Thursday, November 27, 2008

News "Blackout" at CNN: What the Hell is Going on Here?

I sent this complaint to CNN Nov. 27, 2008 11:41 pm. I also sent similar complaint to (AP) The Associated Press.
Found this website sent by a reader of my blog, very helpful.

Why does there seem to be a news blackout of the attacks and especially of the Indian Commando takeover of the Chabad House in Mumbai? I am very upset there has been No News at all today Thanksgiving evening only special shows. What is going on? CNn cut out the outcome of what happened when the Commandos took over and entered the Chabad House or at least that is what I think happened. What did happen? This is important news to the whole world!! You were the only news channel covering the event and then nothing. What gives here. When will you be on again? Damn it!!!

What I sent above is unbelievable to me. I am so frustrated. I was watching the CNN news when I saw that Indian special forces (Commndoes) were pictured landing on buildings surrounding the Chabad house in Mumbai, India with the intent to end the hostage taking of the Rabbi and his wife and others who were thought to be there. I had no where to go as all the other stations that provide news were doing reruns of shows or special enterntainment for Thanksgiving or that is what I gathered. Was this purposeful because some government determined the people should not know what is going on. At minimum, we should have been told that for military reasons, there is a news blackout or whatever but this nothing approach is irresponsible. When will the damn news resume? At 11 pm the main channels did have their superficial news reports which said nothing too.

Sharon Raphael

P.S. I finally woke up this Friday morning after Thanksgiving and saw news coverage of what had happened in Mumbai. It appears that most of the action has died down and that the Indian military is mostly in control. I appreciated the e-mail from
the person who sent me a live news channel from India which summed everything up using a breaking news format. Unfortunately, the 5 people in the Chabad house including the Rabbi and his wife are dead. Something like 150 died and several hundred were wounded. I don't think either tally is complete. They say 2 Americans died at least that is what is said up to now. I don't think that includes the Rabbi and his wife who are said to be from Brooklyn. I will need to check that out.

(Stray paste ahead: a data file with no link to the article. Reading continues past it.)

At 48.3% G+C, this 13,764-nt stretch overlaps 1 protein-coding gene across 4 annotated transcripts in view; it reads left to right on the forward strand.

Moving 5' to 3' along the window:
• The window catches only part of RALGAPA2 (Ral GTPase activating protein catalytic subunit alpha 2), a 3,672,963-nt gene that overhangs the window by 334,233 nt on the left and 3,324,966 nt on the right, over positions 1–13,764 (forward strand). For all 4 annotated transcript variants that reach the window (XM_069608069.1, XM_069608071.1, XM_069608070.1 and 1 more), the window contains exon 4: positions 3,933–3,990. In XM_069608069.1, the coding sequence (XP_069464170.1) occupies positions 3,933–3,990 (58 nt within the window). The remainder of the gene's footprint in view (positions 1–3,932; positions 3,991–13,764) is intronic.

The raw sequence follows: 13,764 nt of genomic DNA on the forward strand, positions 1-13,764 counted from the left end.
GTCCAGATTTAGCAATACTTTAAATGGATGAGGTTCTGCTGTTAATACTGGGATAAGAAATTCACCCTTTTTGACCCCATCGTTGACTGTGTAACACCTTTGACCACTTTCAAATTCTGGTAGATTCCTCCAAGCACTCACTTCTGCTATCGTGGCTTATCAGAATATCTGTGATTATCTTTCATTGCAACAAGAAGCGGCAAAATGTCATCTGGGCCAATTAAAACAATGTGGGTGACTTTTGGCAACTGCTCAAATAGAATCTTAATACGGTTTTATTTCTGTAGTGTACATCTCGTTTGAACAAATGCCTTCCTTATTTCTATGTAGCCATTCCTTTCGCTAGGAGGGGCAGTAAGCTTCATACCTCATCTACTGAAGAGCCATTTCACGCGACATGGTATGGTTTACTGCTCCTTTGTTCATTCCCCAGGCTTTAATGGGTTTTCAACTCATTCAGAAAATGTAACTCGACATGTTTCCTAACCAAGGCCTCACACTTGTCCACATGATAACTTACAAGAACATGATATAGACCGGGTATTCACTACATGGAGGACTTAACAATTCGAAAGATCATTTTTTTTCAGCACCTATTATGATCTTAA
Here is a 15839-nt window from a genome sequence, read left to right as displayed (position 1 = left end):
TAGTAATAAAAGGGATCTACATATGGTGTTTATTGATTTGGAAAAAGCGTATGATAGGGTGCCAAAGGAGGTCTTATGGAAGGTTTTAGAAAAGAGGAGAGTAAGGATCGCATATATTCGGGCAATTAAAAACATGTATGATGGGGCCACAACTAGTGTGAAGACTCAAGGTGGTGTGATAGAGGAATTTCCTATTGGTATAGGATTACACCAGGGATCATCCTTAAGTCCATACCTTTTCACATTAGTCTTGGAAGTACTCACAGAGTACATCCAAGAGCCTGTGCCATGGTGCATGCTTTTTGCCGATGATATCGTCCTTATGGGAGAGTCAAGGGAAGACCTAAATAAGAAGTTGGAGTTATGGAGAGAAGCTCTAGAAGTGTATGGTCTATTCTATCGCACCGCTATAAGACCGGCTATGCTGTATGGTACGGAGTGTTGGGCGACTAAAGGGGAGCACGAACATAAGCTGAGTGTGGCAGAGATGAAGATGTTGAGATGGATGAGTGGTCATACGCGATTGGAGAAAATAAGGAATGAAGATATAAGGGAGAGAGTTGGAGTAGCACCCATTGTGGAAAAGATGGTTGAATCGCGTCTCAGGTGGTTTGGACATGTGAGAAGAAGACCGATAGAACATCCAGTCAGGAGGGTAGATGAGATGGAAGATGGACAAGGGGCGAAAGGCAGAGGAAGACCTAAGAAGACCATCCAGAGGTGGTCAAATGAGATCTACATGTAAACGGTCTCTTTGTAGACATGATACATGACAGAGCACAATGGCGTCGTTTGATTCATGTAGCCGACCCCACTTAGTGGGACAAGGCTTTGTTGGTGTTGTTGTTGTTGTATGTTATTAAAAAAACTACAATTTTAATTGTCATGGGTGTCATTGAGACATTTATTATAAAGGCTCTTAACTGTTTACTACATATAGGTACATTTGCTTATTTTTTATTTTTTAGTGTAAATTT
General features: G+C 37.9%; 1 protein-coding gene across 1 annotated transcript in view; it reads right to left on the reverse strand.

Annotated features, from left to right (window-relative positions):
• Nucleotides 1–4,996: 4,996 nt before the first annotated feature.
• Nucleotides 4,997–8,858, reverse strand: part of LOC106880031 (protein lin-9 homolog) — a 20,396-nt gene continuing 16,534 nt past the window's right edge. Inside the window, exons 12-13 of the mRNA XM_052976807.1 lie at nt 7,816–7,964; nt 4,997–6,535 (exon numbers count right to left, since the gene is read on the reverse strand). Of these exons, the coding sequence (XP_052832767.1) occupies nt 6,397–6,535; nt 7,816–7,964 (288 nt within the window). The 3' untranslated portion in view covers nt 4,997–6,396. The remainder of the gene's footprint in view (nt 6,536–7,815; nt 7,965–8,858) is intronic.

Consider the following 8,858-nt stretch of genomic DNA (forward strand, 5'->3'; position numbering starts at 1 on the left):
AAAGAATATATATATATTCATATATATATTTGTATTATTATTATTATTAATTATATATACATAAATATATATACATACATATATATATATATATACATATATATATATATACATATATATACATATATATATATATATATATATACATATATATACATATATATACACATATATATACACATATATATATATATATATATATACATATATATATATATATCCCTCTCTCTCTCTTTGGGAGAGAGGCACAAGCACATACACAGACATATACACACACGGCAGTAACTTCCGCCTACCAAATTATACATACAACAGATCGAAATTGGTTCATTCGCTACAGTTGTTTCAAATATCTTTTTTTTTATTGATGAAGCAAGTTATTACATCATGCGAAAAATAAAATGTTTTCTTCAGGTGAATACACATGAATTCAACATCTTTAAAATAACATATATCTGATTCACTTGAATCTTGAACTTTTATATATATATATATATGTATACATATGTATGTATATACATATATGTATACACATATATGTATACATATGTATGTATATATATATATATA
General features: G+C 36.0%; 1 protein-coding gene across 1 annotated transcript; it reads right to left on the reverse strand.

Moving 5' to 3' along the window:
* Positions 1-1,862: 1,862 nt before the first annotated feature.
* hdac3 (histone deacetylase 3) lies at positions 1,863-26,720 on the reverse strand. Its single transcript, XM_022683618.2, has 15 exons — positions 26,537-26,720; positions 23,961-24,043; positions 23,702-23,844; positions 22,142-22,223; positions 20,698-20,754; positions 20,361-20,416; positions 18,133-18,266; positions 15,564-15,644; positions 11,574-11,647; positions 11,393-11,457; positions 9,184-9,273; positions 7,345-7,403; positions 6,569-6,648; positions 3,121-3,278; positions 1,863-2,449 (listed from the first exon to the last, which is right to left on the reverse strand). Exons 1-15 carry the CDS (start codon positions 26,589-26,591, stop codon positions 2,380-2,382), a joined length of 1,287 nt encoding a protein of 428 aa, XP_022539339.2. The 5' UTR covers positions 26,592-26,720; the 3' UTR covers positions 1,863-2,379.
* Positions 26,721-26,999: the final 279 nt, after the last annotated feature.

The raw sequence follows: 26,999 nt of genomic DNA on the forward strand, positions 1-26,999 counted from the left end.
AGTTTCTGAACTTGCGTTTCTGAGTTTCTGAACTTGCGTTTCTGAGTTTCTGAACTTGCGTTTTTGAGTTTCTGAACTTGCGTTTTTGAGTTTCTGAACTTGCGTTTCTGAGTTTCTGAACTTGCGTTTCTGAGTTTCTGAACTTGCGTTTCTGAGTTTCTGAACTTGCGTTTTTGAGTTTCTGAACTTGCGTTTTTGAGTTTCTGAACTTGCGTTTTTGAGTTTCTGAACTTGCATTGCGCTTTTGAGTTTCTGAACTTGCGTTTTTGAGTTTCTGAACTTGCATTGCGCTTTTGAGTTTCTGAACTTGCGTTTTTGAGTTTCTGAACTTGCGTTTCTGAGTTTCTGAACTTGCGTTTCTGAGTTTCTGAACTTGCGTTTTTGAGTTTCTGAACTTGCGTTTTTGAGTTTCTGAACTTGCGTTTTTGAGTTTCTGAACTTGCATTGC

Wednesday, November 26, 2008

Attacks at Mumbai India: Far from the Scene

What is going on in India is just terrible. A coordinated attack struck 10 sites including the very fancy Taj Majal Hotel in Mumbai not the beautiful Taj Mahal built in memory of an (Mogul) Emperor's wife which is in Agra. I am listening to the reports from CNN and MSNBC. So many unnecesary deaths is hard to comprehend. I have one former student/friend and two relatives in India right now. The relatives are safe in New Delhi but they had recently visited Mumbai. I don't know where my student is. He went back for a wedding. I hope I hear from him soon. Obviously, India is a big country and only those in Mumbai are affected at least for now. 81 fatalities but this number will get bigger, hundreds are wounded. Americans and British tourists are the targets of this attack. There are reports of hostages. I am listening to eyewitness accounts of the attacks by ordinary tourists who say there are still gunshots being fired . Let us all hope this will all be over soon. No one reallly knows exactly what group launched the attack but it is clear it is a group that wants Westerners and Western influencce out of the region.